It seems their rationale is based upon Taweret being a female deity and a goddess of pregnancy therefore she must be pregnant herself. If one follows the belief that an image with a swollen belly is pregnant then one can say that Akhenaten and Hapi must have been pregnant figures. I believe the characteristic of the paunchy stomach and the pendant shaped breasts create a new collective of figures which represent the fertility of Egypt. Yet the question remains of what the significance is between Taweret and fertility of Egypt.
The hippopotamus goddess could be thought of as giving birth to the creator Sun god. In the secret crypts of the Temple of Ipet at Karnak, the hippopotamus goddess was said to give birth to the solar form of Osiris who rose again as Amun-Ra. In the Pyramid texts, the reborn king is nourished by the sweet milk of Ipy; Ipet (Pinch 142).
This creation story consolidated by Pinch is a possibility of why Taweret, also known as Ipet, is seen as a mother figure rather than a domestic goddess. If Taweret was one of the goddesses from the primeval marshes then her importance with the fertility of Egypt would be paramount. She would be an obvious protector of pregnant women and children because she is the mother goddess and in a sense the mother of ancient Egypt.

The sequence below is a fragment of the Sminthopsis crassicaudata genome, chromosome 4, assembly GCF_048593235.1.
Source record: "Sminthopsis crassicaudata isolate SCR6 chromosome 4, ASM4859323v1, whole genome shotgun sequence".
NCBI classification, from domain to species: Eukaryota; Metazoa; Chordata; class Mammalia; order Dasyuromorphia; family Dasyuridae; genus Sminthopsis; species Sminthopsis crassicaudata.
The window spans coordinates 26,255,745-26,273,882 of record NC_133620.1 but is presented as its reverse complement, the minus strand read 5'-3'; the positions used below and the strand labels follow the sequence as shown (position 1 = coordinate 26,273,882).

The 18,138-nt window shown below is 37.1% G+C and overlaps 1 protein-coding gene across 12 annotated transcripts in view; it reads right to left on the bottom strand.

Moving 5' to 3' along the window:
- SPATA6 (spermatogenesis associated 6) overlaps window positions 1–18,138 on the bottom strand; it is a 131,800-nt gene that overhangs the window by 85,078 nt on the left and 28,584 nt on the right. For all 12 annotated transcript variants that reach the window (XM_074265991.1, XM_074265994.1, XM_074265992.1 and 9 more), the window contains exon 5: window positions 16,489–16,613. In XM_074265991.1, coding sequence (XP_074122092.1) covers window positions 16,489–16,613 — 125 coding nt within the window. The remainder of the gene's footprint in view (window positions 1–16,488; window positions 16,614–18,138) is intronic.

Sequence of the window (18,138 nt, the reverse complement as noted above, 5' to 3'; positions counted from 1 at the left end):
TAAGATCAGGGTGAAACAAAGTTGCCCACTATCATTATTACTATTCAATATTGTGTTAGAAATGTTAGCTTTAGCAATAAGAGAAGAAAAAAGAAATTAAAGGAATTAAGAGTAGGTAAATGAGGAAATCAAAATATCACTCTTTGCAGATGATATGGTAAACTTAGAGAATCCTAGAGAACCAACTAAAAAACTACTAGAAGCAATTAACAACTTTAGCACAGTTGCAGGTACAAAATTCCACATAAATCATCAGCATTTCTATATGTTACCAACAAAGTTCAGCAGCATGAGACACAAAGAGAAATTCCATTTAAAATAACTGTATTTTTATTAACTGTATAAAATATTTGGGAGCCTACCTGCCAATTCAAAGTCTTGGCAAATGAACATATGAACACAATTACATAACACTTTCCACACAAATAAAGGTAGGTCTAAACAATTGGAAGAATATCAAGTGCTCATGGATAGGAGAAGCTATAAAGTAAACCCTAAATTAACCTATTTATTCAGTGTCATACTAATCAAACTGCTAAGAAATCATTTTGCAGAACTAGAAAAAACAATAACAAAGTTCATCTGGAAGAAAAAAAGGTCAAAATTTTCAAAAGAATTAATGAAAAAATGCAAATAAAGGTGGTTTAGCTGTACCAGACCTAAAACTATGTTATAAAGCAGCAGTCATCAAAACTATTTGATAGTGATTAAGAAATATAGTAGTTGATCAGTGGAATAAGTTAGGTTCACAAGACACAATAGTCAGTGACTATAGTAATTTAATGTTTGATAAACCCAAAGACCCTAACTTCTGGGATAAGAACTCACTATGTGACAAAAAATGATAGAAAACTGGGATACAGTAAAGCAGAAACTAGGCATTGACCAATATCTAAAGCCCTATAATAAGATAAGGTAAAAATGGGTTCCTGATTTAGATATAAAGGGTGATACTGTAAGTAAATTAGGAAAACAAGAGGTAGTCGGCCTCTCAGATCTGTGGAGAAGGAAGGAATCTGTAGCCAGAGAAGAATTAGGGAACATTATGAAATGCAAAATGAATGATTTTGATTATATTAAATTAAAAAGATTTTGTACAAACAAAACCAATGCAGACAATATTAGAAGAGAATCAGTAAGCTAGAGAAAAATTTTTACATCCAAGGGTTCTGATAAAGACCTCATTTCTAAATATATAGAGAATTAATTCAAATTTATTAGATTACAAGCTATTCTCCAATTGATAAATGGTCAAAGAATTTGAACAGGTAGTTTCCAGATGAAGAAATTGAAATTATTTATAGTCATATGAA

In working with the inundation of the Nile she guards Egypt from a depletion of fertility; she protects Egypt’s pregnancy and makes sure prosperity occurs. Her roles as goddess of pregnancy and mother goddess complete the overall function of being a fertility deity. Her importance is indicated when Pinch suggests that when major goddesses such as Hathor and Isis were identified as ‘saviors of the innocent’ they would change form to resemble a hippopotamus goddess. Even though Taweret’s form is grotesque in comparison to the traditional depiction of the goddesses it obviously represents an imperative function.
To suggest that Taweret is a typical goddess would be an understatement that unravels the essence of the Egyptian artistic canon. She is not slender nor fits the traditional beautiful standard as the other Egyptian goddesses. She is the Ammut parallel who is a savior to women and children. Her swollen belly is not meant to be realistic as to suggest that she is pregnant but to relate her to Hapi and the fecundity figures as to show the viewers that she is more than a domestic deity.
Budge, E.A. Wallace. The Gods of the Egyptians. Chicago: Open Court Publishing Company, 1969.
Cartwright, Harry W. “The Iconography of Certain Egyptian Divinities as Illustrated by the Collection in Haskell Oriental Museum” The American Journal of Semitic Languages and Literatures. 45.3: 179-196.
D.D. “Amulets of the Late Period: Note on Some Recent Ascensions to the Egyptian Department”. Bulletin of the Museum of Fine Arts. 28.170: 117-123.
Pinch, Geraldine. A Guide to the Gods, Goddesses, and Traditions of Ancient Egypt. New York: Oxford University Press, 2004.
Robins, Gay. Women in Ancient Egypt. Cambridge: Harvard University Press, 1993.
---. The Art of Ancient Egypt. Cambridge, Harvard University Press, 2008.